In industry, maintenance is of crucial importance, as it directly impacts the cost, reliability, ability, quality, and performance of a company. Unwanted or unplanned downtime of equipment adds to the degradation and suspension of the core business, resulting in immeasurable losses and significant penalties.n It was reported that Amazon suffered a set back of $
4 million in sales for a downtime of 49 min in 2013 [1
]. According to a survey by the Ponemon Institute [2
], on average an organization loses $
138,000 per hour because of downtime. Also, it is reported that the operations and maintenance costs of offshore wind turbines amount to 20% to 35% of their total generated revenue [3
], and for the oil and gas industry the maintenance expenditure can range from 15% to 70% of the total production cost [4
]. It is therefore crucial for industries to look into efficient and competent methods to prevent unexpected downtime, hence reducing operation and maintenance costs and improving reliability.
With the evolution of technology like the Internet of Things (IoT) [5
], we are able to connect manufacturing devices to networks to send and exchange data. The first step for industry is to connect their machines and gather data from them. The data generated are collected and stored in the cloud and can later be utilized for analysis and visualization. Predictive maintenance has been discussed and researched for some time [6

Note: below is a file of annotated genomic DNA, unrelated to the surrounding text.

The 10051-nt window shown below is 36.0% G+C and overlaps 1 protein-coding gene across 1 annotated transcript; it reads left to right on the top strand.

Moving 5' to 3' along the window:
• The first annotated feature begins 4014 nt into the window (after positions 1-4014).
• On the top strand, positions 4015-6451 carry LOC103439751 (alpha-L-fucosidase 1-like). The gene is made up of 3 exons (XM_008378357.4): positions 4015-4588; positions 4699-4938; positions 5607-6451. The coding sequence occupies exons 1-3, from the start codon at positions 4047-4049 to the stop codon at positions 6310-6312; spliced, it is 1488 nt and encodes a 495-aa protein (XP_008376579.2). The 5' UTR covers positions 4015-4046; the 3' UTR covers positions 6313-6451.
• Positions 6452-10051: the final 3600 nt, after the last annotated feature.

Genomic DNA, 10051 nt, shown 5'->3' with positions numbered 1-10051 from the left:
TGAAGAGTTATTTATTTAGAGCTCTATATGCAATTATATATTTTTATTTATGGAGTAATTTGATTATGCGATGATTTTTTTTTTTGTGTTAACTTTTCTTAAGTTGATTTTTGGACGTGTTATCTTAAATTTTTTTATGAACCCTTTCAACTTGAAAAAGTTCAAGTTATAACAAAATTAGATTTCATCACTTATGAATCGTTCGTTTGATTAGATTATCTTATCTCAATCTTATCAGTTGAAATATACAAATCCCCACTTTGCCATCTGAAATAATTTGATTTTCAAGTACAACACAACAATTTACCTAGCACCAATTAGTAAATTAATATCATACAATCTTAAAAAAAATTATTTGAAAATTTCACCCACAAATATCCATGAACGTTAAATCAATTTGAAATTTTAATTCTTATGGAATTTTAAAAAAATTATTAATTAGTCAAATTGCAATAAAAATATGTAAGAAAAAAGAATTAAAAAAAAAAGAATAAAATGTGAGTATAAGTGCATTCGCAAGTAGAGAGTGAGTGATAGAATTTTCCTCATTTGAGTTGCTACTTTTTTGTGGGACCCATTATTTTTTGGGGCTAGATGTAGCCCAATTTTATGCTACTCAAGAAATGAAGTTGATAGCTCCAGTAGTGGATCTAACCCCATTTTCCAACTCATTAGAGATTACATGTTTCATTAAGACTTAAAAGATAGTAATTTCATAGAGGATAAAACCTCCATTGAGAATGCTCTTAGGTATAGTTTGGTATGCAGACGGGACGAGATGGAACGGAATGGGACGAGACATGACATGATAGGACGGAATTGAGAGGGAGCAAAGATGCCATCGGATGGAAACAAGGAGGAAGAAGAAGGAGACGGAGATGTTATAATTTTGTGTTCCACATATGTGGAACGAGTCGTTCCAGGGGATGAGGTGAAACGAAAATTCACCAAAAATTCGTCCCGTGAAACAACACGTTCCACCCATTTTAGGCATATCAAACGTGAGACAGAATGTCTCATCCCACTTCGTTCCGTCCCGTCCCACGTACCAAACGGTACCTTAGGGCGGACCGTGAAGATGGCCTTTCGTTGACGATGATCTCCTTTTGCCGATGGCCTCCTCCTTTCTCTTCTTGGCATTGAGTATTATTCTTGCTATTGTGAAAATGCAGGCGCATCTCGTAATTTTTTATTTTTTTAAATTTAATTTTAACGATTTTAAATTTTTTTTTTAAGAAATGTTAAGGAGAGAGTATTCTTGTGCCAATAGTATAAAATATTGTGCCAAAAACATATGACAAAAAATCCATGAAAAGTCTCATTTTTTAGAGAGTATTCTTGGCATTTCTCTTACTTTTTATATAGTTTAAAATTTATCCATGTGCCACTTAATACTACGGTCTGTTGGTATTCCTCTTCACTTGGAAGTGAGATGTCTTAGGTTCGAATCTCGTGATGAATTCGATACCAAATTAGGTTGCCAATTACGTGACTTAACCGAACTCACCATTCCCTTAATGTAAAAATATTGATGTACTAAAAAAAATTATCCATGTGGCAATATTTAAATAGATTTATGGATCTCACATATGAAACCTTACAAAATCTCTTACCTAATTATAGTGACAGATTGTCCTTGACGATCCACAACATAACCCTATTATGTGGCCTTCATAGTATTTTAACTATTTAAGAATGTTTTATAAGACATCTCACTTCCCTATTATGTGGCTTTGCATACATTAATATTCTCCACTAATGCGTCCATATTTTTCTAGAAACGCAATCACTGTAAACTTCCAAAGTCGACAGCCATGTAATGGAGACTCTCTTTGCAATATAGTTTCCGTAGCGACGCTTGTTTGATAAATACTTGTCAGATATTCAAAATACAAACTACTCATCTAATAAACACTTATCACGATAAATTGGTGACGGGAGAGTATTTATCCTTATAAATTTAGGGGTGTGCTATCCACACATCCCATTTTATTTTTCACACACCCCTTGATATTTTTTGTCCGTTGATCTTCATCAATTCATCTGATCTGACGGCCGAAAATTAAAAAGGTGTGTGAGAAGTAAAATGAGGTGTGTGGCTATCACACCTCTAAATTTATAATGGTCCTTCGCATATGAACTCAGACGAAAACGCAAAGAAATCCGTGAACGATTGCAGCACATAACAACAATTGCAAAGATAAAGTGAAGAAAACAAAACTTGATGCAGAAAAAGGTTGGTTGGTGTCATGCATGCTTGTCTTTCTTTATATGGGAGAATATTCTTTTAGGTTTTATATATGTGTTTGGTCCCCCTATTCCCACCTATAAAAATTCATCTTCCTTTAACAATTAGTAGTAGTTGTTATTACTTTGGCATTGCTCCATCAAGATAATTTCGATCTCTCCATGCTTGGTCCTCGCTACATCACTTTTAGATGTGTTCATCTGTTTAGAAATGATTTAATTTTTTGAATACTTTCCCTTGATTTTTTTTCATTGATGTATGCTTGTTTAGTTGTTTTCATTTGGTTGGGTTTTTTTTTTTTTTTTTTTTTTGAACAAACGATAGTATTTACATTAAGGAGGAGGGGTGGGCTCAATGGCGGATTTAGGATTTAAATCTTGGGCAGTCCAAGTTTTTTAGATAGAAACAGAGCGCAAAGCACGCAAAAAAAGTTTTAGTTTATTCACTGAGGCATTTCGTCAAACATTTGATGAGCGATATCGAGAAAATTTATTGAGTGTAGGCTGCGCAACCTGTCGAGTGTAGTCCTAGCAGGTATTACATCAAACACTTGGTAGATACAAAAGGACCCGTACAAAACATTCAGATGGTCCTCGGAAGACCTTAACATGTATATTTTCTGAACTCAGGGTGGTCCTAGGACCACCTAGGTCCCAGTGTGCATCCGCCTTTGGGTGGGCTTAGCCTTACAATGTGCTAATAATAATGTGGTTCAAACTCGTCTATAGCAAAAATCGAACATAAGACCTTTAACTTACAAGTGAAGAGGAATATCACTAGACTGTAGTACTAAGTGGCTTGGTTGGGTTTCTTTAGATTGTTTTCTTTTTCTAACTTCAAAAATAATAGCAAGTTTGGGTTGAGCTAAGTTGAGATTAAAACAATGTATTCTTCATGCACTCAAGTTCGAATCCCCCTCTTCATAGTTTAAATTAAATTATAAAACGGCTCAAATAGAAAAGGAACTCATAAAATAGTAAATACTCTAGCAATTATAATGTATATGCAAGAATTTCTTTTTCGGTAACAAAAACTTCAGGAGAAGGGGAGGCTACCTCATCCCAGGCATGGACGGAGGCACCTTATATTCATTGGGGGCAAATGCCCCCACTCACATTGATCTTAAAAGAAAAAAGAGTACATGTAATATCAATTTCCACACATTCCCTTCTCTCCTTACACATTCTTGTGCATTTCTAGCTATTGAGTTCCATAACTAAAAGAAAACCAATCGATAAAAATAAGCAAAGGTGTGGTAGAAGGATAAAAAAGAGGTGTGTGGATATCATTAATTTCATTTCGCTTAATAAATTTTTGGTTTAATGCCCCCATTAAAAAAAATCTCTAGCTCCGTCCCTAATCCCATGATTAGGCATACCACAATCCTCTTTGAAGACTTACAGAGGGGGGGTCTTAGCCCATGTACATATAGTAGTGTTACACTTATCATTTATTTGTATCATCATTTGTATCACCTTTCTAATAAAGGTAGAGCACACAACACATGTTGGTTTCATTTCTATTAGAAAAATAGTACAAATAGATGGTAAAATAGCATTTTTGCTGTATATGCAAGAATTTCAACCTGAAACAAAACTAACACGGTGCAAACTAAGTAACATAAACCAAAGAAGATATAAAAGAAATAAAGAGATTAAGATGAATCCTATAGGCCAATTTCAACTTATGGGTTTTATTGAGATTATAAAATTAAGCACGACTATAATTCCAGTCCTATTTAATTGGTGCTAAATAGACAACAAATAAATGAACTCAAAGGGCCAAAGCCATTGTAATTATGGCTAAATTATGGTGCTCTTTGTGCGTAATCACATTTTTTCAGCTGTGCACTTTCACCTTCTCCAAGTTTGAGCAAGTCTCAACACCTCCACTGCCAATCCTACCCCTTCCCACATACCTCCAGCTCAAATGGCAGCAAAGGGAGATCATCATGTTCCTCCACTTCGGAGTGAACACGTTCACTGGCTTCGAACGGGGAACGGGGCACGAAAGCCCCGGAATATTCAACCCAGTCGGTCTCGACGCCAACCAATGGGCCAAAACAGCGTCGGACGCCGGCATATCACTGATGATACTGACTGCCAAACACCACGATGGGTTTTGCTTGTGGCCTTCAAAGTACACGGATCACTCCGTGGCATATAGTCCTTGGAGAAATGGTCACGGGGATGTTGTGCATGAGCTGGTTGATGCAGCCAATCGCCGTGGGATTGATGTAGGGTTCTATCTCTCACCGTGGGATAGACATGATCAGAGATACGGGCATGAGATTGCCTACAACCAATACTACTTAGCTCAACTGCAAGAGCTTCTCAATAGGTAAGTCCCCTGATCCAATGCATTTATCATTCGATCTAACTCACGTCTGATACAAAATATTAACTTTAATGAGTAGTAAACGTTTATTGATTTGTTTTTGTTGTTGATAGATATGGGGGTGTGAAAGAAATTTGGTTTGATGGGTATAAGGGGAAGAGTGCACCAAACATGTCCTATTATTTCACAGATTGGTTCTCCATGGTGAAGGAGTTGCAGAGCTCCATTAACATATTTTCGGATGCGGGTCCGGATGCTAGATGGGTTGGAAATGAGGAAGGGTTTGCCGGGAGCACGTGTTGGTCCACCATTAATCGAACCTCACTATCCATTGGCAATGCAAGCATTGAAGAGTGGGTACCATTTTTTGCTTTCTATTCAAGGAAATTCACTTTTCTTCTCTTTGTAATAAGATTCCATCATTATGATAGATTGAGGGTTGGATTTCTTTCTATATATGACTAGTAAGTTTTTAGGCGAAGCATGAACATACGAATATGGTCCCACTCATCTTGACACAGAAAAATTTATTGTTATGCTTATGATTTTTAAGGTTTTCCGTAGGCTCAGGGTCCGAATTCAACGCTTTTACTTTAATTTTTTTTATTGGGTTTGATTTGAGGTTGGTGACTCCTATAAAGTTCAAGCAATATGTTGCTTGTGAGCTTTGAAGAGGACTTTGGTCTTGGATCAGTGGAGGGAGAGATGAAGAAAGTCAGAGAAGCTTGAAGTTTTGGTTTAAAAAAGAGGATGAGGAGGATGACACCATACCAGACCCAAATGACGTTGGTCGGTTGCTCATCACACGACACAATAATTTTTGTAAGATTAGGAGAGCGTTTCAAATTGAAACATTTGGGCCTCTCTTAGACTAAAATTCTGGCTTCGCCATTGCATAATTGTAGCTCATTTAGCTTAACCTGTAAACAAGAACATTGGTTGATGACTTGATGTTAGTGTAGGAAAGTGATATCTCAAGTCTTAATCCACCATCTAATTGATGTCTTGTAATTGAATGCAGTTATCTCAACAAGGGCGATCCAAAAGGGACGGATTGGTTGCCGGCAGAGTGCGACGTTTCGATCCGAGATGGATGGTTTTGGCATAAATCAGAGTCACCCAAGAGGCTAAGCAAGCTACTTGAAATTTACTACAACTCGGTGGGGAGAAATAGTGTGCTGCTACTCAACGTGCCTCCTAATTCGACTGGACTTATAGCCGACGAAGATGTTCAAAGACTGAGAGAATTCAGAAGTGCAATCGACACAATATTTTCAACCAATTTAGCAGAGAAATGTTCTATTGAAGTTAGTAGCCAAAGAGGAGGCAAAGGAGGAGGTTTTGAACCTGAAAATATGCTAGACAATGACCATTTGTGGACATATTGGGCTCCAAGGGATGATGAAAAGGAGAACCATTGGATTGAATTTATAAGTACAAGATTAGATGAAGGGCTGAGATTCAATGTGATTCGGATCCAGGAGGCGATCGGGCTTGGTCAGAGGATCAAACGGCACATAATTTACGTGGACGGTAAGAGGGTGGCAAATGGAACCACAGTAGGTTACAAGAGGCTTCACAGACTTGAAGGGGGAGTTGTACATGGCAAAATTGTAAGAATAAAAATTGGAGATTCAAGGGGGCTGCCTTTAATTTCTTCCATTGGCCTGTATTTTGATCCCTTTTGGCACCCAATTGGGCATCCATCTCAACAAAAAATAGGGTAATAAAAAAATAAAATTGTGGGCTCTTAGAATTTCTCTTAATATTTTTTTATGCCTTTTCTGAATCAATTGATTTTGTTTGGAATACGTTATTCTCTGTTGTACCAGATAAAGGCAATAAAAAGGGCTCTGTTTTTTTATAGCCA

], but in recent years it has become more widely accessible because of the seamless advancements in modern technology [7
]. It generally involves monitoring the operating conditions of the machines and gathering the information that could be used to maximize the interval time between repairs and to minimize unscheduled disruption due to machine failures [8
]. Modern technology has the potential to identify and detect developing faults in machine components, predict a fault’s progression, and finally to provide a strategy for maintenance schedules.
Predictive maintenance is an important part of smart manufacturing and Industry 4.0. According to a recent report, the market for PdM will be worth $
23 billion by 2026 [9
]. The purpose of PdM is to identify uncommon machine behavior and to send out a warning about probable system damage. However, it still remains one of the key challenges faced by the industry. Additionally, with the advent of various technologies, many new concepts have been reinforced for PdM such as using IoT to gather increasing amounts of data from machines equipped with sensors [10
], advanced techniques for data pre-processing, e.g., feature extraction, normalization, data cleaning, and preparation, etc., and machine learning and deep learning-based models for condition monitoring and failure detection. All of these improvements and discoveries have improved overall system reliability, reducing machine downtime and costs. Currently, most modern machines deployed in manufacturing production lines are equipped with advanced sensors and increased communications capabilities. These machines are capable of monitoring their status by continuously observing the conditions of various important features such as voltage, pressure, vibration, rotation, temperature, motor speed, etc. These features of a modern machine are used to train deep learning algorithms that are capable of detecting and predicting faults even before they occur. This allows us to augment or even replace an ordinary/regular maintenance schedule through predictive maintenance, which is more reliable and advanced, reduces unnecessary maintenance and its associated costs, and guarantees the proper and timely functioning of machines.